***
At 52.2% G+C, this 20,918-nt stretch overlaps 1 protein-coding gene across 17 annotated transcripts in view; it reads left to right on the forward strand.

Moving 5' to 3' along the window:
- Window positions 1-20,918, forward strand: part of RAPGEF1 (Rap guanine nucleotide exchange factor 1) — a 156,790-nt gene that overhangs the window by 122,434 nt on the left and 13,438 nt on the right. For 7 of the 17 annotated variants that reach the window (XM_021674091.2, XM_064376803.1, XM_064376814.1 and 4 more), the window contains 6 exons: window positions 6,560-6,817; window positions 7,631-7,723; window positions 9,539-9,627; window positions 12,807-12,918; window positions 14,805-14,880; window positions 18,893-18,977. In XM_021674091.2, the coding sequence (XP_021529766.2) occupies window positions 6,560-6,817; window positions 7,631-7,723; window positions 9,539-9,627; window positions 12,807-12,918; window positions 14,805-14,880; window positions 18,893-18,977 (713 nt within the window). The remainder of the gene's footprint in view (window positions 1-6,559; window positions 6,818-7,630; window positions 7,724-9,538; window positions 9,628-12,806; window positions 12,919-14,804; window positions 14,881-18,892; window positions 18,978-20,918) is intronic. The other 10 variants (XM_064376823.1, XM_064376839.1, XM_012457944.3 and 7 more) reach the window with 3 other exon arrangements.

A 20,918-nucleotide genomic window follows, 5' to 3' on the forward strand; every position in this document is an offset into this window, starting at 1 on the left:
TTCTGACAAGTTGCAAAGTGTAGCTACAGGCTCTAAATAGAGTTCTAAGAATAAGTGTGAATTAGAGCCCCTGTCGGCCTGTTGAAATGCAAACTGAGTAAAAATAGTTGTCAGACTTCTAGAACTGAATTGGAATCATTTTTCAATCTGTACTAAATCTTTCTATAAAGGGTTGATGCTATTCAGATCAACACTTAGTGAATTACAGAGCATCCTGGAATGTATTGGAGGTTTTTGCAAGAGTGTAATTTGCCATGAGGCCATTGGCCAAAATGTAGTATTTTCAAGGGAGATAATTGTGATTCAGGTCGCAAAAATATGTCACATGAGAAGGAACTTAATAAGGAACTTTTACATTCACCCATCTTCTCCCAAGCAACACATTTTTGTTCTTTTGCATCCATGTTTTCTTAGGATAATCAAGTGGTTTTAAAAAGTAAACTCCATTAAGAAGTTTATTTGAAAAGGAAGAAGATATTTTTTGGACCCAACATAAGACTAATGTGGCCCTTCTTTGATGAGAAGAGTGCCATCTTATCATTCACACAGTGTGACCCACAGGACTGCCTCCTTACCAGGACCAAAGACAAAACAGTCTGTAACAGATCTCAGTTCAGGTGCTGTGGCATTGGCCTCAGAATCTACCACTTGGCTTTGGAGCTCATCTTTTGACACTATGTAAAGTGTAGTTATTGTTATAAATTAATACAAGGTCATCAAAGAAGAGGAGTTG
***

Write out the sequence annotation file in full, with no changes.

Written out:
At 52.2% G+C, this 20,918-nt stretch overlaps 1 protein-coding gene across 17 annotated transcripts in view; it reads left to right on the forward strand.

Moving 5' to 3' along the window:
- Window positions 1-20,918, forward strand: part of RAPGEF1 (Rap guanine nucleotide exchange factor 1) — a 156,790-nt gene that overhangs the window by 122,434 nt on the left and 13,438 nt on the right. For 7 of the 17 annotated variants that reach the window (XM_021674091.2, XM_064376803.1, XM_064376814.1 and 4 more), the window contains 6 exons: window positions 6,560-6,817; window positions 7,631-7,723; window positions 9,539-9,627; window positions 12,807-12,918; window positions 14,805-14,880; window positions 18,893-18,977. In XM_021674091.2, the coding sequence (XP_021529766.2) occupies window positions 6,560-6,817; window positions 7,631-7,723; window positions 9,539-9,627; window positions 12,807-12,918; window positions 14,805-14,880; window positions 18,893-18,977 (713 nt within the window). The remainder of the gene's footprint in view (window positions 1-6,559; window positions 6,818-7,630; window positions 7,724-9,538; window positions 9,628-12,806; window positions 12,919-14,804; window positions 14,881-18,892; window positions 18,978-20,918) is intronic. The other 10 variants (XM_064376823.1, XM_064376839.1, XM_012457944.3 and 7 more) reach the window with 3 other exon arrangements.

A 20,918-nucleotide genomic window follows, 5' to 3' on the forward strand; every position in this document is an offset into this window, starting at 1 on the left:
TTCTGACAAGTTGCAAAGTGTAGCTACAGGCTCTAAATAGAGTTCTAAGAATAAGTGTGAATTAGAGCCCCTGTCGGCCTGTTGAAATGCAAACTGAGTAAAAATAGTTGTCAGACTTCTAGAACTGAATTGGAATCATTTTTCAATCTGTACTAAATCTTTCTATAAAGGGTTGATGCTATTCAGATCAACACTTAGTGAATTACAGAGCATCCTGGAATGTATTGGAGGTTTTTGCAAGAGTGTAATTTGCCATGAGGCCATTGGCCAAAATGTAGTATTTTCAAGGGAGATAATTGTGATTCAGGTCGCAAAAATATGTCACATGAGAAGGAACTTAATAAGGAACTTTTACATTCACCCATCTTCTCCCAAGCAACACATTTTTGTTCTTTTGCATCCATGTTTTCTTAGGATAATCAAGTGGTTTTAAAAAGTAAACTCCATTAAGAAGTTTATTTGAAAAGGAAGAAGATATTTTTTGGACCCAACATAAGACTAATGTGGCCCTTCTTTGATGAGAAGAGTGCCATCTTATCATTCACACAGTGTGACCCACAGGACTGCCTCCTTACCAGGACCAAAGACAAAACAGTCTGTAACAGATCTCAGTTCAGGTGCTGTGGCATTGGCCTCAGAATCTACCACTTGGCTTTGGAGCTCATCTTTTGACACTATGTAAAGTGTAGTTATTGTTATAAATTAATACAAGGTCATCAAAGAAGAGGAGTTG